MR. SCHULTZ: Carol, I would refer you to the Department of Homeland Security, which constantly is monitoring our security protocol back here in the United States. But I haven't seen anything -- any changes announced on the heels of these attacks.
Q: Has the President had a chance to reach out to his counterparts in any of these countries -- President Hollande, for instance?
MR. SCHULTZ: Roberta, I don't have any foreign leader calls to read out to you yet today. But as you know, the President has actually met recently -- or spoken recently with President Hollande, as well as the leaders of Kuwait and Tunisia in recent weeks.
Q: I'm asking about today, if he has --
MR. SCHULTZ: I understand, and I don't have any foreign leader calls to read out to you right now.
Q: Can you talk a little bit about the President's day in Charleston, what his message is going to be in the speech, and then can you tell us if he will meet with the families after?
MR. SCHULTZ: Julie, I don't have a significant amount of preview for you of the President's remarks. The good news is he delivers those remarks in a few hours so you all will be able to listen for yourselves. I do expect the focal point of the President's remarks to be celebrating the life of Reverend Pinckney, his contributions to the community down there. I believe it's hard to have an extensive conversation about the tragic shooting in South Carolina without mentioning some of the social issues that we've been talking about over the past week, but, again, I expect the focal point of the eulogy to be about his life.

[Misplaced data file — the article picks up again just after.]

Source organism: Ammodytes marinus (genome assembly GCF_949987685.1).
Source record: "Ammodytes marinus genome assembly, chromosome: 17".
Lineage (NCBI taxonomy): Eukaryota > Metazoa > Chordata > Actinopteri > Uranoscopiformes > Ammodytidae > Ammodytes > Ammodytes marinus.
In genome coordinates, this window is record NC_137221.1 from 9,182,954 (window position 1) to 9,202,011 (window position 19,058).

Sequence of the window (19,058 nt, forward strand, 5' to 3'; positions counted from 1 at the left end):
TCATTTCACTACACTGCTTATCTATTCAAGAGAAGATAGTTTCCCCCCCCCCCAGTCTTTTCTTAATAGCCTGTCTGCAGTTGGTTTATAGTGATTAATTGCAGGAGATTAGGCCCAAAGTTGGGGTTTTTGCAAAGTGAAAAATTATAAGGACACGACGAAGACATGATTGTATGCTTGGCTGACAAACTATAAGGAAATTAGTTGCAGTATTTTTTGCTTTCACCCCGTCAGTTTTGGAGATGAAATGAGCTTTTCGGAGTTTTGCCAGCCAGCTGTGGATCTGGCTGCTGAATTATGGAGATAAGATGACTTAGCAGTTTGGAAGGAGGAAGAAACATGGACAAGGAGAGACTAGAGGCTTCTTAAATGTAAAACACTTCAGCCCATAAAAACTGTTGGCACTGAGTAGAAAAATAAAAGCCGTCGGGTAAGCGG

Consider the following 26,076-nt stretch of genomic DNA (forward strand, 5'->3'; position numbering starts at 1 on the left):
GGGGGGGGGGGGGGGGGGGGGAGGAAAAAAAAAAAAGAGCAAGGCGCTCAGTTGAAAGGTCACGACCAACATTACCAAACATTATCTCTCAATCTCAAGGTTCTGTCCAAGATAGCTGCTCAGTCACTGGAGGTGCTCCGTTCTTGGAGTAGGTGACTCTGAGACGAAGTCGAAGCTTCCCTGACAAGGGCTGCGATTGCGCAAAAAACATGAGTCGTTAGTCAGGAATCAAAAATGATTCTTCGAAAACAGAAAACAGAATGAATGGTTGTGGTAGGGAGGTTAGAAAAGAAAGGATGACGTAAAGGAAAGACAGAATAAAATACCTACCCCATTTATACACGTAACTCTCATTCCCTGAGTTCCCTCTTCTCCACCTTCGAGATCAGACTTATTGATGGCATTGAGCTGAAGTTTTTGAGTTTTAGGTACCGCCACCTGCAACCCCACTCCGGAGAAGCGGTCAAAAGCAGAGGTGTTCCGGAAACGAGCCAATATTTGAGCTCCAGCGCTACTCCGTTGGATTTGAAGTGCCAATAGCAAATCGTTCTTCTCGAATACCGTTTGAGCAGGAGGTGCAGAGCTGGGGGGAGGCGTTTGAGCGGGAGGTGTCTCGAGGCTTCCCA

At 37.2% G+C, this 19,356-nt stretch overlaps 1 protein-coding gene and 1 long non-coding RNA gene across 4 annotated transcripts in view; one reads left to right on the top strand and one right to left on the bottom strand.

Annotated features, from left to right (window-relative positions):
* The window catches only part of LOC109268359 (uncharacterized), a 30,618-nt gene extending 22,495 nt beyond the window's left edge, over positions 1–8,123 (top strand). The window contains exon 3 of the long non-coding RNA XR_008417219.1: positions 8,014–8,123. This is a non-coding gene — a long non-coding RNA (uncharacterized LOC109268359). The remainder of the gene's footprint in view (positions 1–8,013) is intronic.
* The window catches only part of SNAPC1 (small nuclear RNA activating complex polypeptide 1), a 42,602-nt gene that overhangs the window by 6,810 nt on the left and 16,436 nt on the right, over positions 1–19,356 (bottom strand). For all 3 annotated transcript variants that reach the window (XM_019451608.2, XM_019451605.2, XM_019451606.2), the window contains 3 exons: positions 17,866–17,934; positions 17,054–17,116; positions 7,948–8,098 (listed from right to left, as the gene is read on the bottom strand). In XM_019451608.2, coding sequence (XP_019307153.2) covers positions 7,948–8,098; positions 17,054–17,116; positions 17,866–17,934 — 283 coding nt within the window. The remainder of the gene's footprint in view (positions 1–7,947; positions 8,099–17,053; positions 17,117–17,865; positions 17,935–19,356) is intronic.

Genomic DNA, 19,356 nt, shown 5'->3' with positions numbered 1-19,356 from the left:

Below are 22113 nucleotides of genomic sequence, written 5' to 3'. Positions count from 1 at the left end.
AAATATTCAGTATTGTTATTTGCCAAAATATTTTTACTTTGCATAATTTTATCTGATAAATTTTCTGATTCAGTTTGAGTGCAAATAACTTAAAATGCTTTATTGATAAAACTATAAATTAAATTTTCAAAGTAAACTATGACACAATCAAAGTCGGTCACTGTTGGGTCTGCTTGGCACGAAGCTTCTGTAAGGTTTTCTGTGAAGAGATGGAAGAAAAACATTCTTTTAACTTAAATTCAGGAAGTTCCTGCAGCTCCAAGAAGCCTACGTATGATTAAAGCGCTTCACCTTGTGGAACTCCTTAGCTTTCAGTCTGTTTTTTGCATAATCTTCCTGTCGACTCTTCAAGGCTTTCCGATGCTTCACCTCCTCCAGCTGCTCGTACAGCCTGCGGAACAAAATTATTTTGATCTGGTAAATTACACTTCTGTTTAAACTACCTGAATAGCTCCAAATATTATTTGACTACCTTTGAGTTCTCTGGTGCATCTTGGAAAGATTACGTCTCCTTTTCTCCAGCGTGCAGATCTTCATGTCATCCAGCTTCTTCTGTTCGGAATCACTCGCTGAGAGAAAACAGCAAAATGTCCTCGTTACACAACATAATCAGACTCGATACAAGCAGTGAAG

Q: -- list of lawmakers who are on the plane?